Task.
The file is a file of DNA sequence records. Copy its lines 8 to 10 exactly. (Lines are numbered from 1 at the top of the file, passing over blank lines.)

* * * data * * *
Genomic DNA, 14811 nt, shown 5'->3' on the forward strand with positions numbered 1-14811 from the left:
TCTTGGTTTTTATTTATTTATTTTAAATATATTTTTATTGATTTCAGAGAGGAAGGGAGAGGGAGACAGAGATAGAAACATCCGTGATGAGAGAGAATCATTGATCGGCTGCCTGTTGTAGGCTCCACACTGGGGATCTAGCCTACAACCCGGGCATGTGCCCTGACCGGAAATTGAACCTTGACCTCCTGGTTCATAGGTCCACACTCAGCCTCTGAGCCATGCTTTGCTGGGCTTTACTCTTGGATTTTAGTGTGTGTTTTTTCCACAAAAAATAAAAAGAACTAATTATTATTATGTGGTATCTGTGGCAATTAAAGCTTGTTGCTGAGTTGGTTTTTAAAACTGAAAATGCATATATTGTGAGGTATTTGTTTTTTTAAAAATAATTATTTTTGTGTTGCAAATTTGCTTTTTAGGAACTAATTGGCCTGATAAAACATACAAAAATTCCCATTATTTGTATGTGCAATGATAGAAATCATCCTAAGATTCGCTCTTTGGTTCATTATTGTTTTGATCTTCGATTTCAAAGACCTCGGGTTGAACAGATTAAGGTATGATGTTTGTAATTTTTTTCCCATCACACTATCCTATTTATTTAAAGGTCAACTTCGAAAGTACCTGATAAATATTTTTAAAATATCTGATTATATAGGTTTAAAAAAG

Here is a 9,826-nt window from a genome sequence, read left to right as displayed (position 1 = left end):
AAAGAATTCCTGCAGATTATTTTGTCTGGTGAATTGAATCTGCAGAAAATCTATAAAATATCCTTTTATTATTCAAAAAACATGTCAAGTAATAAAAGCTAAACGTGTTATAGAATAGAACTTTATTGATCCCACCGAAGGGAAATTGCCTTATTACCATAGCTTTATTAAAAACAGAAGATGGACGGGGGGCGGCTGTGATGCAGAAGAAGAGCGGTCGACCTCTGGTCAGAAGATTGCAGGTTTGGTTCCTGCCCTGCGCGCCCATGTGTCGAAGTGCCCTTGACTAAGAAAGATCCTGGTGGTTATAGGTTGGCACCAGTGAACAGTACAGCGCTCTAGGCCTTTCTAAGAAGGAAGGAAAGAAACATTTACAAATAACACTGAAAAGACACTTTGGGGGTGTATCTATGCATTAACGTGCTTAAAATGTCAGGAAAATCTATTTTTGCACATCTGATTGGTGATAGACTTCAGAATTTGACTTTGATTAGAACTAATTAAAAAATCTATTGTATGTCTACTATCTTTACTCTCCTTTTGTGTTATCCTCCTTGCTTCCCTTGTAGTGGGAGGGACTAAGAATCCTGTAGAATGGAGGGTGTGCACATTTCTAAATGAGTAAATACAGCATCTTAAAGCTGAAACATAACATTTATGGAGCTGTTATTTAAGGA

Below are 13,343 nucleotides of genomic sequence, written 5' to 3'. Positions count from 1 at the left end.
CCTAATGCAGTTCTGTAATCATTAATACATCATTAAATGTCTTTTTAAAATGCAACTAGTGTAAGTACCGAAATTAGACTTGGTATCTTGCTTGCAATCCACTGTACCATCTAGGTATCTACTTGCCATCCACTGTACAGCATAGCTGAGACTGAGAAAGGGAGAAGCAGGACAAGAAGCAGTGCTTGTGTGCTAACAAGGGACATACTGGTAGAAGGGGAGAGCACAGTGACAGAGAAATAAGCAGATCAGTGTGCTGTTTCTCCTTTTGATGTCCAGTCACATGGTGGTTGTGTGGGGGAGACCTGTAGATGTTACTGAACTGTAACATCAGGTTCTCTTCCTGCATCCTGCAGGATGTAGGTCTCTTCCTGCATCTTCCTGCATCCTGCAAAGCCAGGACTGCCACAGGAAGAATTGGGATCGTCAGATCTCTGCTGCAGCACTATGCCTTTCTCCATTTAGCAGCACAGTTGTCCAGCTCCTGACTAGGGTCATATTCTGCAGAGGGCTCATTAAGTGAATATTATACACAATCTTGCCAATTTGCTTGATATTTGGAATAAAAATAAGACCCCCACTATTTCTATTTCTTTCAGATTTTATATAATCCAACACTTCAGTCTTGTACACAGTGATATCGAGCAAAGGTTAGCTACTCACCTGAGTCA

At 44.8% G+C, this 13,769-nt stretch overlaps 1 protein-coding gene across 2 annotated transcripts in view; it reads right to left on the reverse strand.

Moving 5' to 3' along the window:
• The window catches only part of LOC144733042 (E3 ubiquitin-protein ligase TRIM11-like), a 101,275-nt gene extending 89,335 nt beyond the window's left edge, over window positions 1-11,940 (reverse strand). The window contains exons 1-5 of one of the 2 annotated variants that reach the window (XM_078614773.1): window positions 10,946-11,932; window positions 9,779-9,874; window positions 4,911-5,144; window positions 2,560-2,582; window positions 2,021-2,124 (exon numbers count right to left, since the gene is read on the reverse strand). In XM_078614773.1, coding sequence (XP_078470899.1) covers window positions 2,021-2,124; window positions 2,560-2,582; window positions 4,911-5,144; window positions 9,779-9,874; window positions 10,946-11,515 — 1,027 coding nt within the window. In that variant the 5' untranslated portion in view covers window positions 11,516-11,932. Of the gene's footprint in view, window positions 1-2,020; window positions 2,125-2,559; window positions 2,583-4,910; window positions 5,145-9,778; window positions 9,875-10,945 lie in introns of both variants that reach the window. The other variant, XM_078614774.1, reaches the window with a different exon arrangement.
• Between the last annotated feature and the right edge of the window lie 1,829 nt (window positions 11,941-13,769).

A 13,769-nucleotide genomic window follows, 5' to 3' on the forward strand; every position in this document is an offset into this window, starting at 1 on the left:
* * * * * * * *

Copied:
Moving 5' to 3' along the window:
• The window catches only part of LOC144733042 (E3 ubiquitin-protein ligase TRIM11-like), a 101,275-nt gene extending 89,335 nt beyond the window's left edge, over window positions 1-11,940 (reverse strand). The window contains exons 1-5 of one of the 2 annotated variants that reach the window (XM_078614773.1): window positions 10,946-11,932; window positions 9,779-9,874; window positions 4,911-5,144; window positions 2,560-2,582; window positions 2,021-2,124 (exon numbers count right to left, since the gene is read on the reverse strand). In XM_078614773.1, coding sequence (XP_078470899.1) covers window positions 2,021-2,124; window positions 2,560-2,582; window positions 4,911-5,144; window positions 9,779-9,874; window positions 10,946-11,515 — 1,027 coding nt within the window. In that variant the 5' untranslated portion in view covers window positions 11,516-11,932. Of the gene's footprint in view, window positions 1-2,020; window positions 2,125-2,559; window positions 2,583-4,910; window positions 5,145-9,778; window positions 9,875-10,945 lie in introns of both variants that reach the window. The other variant, XM_078614774.1, reaches the window with a different exon arrangement.
• Between the last annotated feature and the right edge of the window lie 1,829 nt (window positions 11,941-13,769).